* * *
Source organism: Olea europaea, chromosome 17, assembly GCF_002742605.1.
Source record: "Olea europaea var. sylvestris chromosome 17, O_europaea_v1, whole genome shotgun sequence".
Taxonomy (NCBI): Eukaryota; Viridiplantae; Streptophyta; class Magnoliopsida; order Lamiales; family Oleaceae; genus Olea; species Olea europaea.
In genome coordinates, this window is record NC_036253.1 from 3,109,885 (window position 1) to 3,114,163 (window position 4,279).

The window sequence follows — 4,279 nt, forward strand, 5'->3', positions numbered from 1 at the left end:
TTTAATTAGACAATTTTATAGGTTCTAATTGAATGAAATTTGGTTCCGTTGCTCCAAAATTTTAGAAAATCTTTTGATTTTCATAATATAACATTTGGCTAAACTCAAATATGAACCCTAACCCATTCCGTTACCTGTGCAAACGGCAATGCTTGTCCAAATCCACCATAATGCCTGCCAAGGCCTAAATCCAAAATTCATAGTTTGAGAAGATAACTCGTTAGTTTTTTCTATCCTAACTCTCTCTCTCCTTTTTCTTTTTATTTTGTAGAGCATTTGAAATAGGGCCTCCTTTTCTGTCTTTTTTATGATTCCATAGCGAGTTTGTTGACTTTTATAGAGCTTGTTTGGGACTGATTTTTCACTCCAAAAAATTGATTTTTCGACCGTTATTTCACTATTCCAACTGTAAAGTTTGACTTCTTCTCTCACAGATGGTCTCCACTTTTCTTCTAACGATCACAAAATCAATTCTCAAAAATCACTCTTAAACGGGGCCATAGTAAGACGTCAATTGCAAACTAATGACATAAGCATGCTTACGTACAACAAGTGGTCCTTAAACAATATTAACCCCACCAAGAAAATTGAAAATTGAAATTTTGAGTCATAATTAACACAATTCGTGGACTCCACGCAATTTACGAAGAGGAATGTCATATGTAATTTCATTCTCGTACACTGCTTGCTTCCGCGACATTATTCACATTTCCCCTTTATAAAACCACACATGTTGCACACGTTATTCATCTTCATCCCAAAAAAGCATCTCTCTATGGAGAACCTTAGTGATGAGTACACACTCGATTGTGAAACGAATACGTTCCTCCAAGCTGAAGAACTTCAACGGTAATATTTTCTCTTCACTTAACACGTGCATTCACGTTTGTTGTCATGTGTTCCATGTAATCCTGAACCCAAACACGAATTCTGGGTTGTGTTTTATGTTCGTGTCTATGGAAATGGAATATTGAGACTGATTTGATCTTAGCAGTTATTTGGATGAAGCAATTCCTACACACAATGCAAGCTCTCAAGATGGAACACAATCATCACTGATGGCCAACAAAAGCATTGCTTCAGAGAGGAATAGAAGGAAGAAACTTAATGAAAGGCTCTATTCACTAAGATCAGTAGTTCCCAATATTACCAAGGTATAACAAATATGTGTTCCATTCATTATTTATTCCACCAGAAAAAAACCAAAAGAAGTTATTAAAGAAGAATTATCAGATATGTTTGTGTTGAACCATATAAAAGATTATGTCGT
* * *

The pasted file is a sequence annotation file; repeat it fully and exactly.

Source organism: Olea europaea, chromosome 17, assembly GCF_002742605.1.
Source record: "Olea europaea var. sylvestris chromosome 17, O_europaea_v1, whole genome shotgun sequence".
Taxonomy (NCBI): Eukaryota; Viridiplantae; Streptophyta; class Magnoliopsida; order Lamiales; family Oleaceae; genus Olea; species Olea europaea.
In genome coordinates, this window is record NC_036253.1 from 3,109,885 (window position 1) to 3,114,163 (window position 4,279).

The window sequence follows — 4,279 nt, forward strand, 5'->3', positions numbered from 1 at the left end:
TTTAATTAGACAATTTTATAGGTTCTAATTGAATGAAATTTGGTTCCGTTGCTCCAAAATTTTAGAAAATCTTTTGATTTTCATAATATAACATTTGGCTAAACTCAAATATGAACCCTAACCCATTCCGTTACCTGTGCAAACGGCAATGCTTGTCCAAATCCACCATAATGCCTGCCAAGGCCTAAATCCAAAATTCATAGTTTGAGAAGATAACTCGTTAGTTTTTTCTATCCTAACTCTCTCTCTCCTTTTTCTTTTTATTTTGTAGAGCATTTGAAATAGGGCCTCCTTTTCTGTCTTTTTTATGATTCCATAGCGAGTTTGTTGACTTTTATAGAGCTTGTTTGGGACTGATTTTTCACTCCAAAAAATTGATTTTTCGACCGTTATTTCACTATTCCAACTGTAAAGTTTGACTTCTTCTCTCACAGATGGTCTCCACTTTTCTTCTAACGATCACAAAATCAATTCTCAAAAATCACTCTTAAACGGGGCCATAGTAAGACGTCAATTGCAAACTAATGACATAAGCATGCTTACGTACAACAAGTGGTCCTTAAACAATATTAACCCCACCAAGAAAATTGAAAATTGAAATTTTGAGTCATAATTAACACAATTCGTGGACTCCACGCAATTTACGAAGAGGAATGTCATATGTAATTTCATTCTCGTACACTGCTTGCTTCCGCGACATTATTCACATTTCCCCTTTATAAAACCACACATGTTGCACACGTTATTCATCTTCATCCCAAAAAAGCATCTCTCTATGGAGAACCTTAGTGATGAGTACACACTCGATTGTGAAACGAATACGTTCCTCCAAGCTGAAGAACTTCAACGGTAATATTTTCTCTTCACTTAACACGTGCATTCACGTTTGTTGTCATGTGTTCCATGTAATCCTGAACCCAAACACGAATTCTGGGTTGTGTTTTATGTTCGTGTCTATGGAAATGGAATATTGAGACTGATTTGATCTTAGCAGTTATTTGGATGAAGCAATTCCTACACACAATGCAAGCTCTCAAGATGGAACACAATCATCACTGATGGCCAACAAAAGCATTGCTTCAGAGAGGAATAGAAGGAAGAAACTTAATGAAAGGCTCTATTCACTAAGATCAGTAGTTCCCAATATTACCAAGGTATAACAAATATGTGTTCCATTCATTATTTATTCCACCAGAAAAAAACCAAAAGAAGTTATTAAAGAAGAATTATCAGATATGTTTGTGTTGAACCATATAAAAGATTATGTCGT